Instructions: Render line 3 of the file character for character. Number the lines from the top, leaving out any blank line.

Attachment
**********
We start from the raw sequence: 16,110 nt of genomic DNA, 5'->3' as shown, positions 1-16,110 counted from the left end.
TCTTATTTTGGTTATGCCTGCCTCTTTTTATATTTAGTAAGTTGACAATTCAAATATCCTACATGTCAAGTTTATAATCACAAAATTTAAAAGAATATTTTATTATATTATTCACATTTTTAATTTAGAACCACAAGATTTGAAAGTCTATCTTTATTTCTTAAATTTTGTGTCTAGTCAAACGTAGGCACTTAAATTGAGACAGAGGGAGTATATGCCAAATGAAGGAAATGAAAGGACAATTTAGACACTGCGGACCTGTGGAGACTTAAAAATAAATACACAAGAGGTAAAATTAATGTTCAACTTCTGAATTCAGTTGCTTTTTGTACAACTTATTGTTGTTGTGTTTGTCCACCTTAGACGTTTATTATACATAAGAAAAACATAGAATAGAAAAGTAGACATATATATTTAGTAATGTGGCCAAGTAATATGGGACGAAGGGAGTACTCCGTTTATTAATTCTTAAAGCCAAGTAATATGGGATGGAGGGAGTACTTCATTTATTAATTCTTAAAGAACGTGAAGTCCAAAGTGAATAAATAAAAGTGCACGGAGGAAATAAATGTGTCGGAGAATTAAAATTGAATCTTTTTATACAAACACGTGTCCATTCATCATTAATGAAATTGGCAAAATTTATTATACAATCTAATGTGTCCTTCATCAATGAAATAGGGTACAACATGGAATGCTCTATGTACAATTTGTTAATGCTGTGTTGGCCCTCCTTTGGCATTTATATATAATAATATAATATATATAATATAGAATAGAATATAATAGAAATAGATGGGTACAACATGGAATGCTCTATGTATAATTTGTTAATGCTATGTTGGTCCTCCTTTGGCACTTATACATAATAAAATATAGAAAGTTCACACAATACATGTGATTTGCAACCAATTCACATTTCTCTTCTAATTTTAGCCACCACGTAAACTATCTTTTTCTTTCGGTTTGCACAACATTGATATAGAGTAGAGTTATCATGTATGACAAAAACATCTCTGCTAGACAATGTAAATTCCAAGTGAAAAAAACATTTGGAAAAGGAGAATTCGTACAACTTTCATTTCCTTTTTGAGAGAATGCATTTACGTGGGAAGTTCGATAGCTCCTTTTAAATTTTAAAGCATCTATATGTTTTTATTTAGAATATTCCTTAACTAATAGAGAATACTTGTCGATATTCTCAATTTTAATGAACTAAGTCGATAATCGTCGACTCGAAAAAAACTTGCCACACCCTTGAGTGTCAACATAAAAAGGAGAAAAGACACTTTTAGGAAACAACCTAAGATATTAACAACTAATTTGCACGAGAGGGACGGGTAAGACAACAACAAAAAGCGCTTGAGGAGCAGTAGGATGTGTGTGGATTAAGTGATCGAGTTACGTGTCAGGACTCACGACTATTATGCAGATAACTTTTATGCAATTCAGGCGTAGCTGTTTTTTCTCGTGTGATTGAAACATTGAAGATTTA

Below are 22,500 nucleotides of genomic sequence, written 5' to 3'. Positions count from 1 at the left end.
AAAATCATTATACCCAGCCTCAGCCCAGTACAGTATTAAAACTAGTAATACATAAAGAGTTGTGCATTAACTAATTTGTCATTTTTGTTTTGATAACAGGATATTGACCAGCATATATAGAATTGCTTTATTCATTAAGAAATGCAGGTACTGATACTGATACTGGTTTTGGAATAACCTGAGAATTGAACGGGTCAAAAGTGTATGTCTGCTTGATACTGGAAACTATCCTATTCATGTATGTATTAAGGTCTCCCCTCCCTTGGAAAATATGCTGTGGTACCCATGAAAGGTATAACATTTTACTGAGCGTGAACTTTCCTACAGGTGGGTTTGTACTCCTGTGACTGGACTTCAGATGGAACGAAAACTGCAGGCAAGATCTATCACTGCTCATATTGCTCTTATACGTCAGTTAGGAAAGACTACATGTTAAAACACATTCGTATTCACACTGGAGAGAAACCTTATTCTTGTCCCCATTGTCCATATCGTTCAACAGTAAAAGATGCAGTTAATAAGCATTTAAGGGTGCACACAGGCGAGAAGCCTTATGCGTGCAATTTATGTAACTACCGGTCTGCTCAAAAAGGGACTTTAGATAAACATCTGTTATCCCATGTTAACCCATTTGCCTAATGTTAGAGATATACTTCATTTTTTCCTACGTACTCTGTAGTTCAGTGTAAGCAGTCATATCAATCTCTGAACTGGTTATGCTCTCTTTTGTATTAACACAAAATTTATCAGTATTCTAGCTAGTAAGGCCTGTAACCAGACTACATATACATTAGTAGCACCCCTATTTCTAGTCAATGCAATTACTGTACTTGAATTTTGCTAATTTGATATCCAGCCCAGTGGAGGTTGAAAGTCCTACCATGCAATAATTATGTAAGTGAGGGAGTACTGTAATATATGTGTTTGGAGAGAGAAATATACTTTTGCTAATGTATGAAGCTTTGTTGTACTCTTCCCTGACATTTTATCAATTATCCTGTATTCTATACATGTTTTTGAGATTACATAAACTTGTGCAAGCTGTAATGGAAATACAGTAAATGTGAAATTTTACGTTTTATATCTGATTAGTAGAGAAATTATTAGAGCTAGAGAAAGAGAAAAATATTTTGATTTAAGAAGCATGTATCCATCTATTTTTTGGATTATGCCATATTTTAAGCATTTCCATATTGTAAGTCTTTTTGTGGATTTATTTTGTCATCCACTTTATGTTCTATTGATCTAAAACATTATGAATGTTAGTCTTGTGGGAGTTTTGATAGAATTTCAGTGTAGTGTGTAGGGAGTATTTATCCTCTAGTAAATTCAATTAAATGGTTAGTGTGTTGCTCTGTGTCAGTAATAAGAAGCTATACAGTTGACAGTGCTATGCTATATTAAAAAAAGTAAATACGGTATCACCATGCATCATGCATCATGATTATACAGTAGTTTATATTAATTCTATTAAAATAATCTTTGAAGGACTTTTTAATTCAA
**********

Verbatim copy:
Below are 22,500 nucleotides of genomic sequence, written 5' to 3'. Positions count from 1 at the left end.